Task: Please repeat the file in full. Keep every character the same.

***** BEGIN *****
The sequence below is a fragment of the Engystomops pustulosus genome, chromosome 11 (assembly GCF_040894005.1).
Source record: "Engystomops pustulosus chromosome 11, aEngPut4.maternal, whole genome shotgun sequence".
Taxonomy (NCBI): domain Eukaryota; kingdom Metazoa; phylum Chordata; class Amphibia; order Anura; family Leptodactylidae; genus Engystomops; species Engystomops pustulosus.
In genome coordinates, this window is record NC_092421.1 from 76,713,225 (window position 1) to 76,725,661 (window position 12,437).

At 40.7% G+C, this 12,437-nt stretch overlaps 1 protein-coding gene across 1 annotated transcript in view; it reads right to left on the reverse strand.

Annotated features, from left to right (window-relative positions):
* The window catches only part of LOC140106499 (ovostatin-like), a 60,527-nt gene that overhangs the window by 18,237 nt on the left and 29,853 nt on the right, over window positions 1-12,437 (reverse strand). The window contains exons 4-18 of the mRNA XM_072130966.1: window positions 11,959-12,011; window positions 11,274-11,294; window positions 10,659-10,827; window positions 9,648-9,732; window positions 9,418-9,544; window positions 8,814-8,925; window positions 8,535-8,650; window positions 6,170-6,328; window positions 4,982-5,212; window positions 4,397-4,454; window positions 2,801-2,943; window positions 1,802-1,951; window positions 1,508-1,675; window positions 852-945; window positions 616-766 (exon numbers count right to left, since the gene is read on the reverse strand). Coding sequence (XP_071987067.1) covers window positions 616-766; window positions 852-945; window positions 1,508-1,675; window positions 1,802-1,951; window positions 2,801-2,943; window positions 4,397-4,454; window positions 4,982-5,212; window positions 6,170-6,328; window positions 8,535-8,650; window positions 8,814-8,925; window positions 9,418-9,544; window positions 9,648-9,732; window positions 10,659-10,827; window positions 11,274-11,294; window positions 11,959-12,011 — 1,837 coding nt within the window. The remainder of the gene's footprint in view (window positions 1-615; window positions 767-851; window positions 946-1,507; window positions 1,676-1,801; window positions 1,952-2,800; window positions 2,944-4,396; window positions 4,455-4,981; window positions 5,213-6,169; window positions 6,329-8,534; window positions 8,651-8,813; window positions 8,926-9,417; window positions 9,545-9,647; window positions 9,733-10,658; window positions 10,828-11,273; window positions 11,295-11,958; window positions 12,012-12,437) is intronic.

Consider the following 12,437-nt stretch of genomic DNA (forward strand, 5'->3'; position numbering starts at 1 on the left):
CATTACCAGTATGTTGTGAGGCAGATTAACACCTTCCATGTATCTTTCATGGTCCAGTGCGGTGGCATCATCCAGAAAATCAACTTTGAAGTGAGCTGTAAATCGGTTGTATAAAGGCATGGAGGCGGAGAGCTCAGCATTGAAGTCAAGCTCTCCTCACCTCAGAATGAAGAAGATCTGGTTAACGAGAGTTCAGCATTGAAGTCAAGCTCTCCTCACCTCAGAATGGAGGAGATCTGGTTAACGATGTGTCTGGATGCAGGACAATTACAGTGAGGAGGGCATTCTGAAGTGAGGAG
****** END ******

The sequence below is a fragment of the Engystomops pustulosus genome, chromosome 11 (assembly GCF_040894005.1).
Source record: "Engystomops pustulosus chromosome 11, aEngPut4.maternal, whole genome shotgun sequence".
Taxonomy (NCBI): domain Eukaryota; kingdom Metazoa; phylum Chordata; class Amphibia; order Anura; family Leptodactylidae; genus Engystomops; species Engystomops pustulosus.
In genome coordinates, this window is record NC_092421.1 from 76,713,225 (window position 1) to 76,725,661 (window position 12,437).

At 40.7% G+C, this 12,437-nt stretch overlaps 1 protein-coding gene across 1 annotated transcript in view; it reads right to left on the reverse strand.

Annotated features, from left to right (window-relative positions):
* The window catches only part of LOC140106499 (ovostatin-like), a 60,527-nt gene that overhangs the window by 18,237 nt on the left and 29,853 nt on the right, over window positions 1-12,437 (reverse strand). The window contains exons 4-18 of the mRNA XM_072130966.1: window positions 11,959-12,011; window positions 11,274-11,294; window positions 10,659-10,827; window positions 9,648-9,732; window positions 9,418-9,544; window positions 8,814-8,925; window positions 8,535-8,650; window positions 6,170-6,328; window positions 4,982-5,212; window positions 4,397-4,454; window positions 2,801-2,943; window positions 1,802-1,951; window positions 1,508-1,675; window positions 852-945; window positions 616-766 (exon numbers count right to left, since the gene is read on the reverse strand). Coding sequence (XP_071987067.1) covers window positions 616-766; window positions 852-945; window positions 1,508-1,675; window positions 1,802-1,951; window positions 2,801-2,943; window positions 4,397-4,454; window positions 4,982-5,212; window positions 6,170-6,328; window positions 8,535-8,650; window positions 8,814-8,925; window positions 9,418-9,544; window positions 9,648-9,732; window positions 10,659-10,827; window positions 11,274-11,294; window positions 11,959-12,011 — 1,837 coding nt within the window. The remainder of the gene's footprint in view (window positions 1-615; window positions 767-851; window positions 946-1,507; window positions 1,676-1,801; window positions 1,952-2,800; window positions 2,944-4,396; window positions 4,455-4,981; window positions 5,213-6,169; window positions 6,329-8,534; window positions 8,651-8,813; window positions 8,926-9,417; window positions 9,545-9,647; window positions 9,733-10,658; window positions 10,828-11,273; window positions 11,295-11,958; window positions 12,012-12,437) is intronic.

Consider the following 12,437-nt stretch of genomic DNA (forward strand, 5'->3'; position numbering starts at 1 on the left):
CATTACCAGTATGTTGTGAGGCAGATTAACACCTTCCATGTATCTTTCATGGTCCAGTGCGGTGGCATCATCCAGAAAATCAACTTTGAAGTGAGCTGTAAATCGGTTGTATAAAGGCATGGAGGCGGAGAGCTCAGCATTGAAGTCAAGCTCTCCTCACCTCAGAATGAAGAAGATCTGGTTAACGAGAGTTCAGCATTGAAGTCAAGCTCTCCTCACCTCAGAATGGAGGAGATCTGGTTAACGATGTGTCTGGATGCAGGACAATTACAGTGAGGAGGGCATTCTGAAGTGAGGAG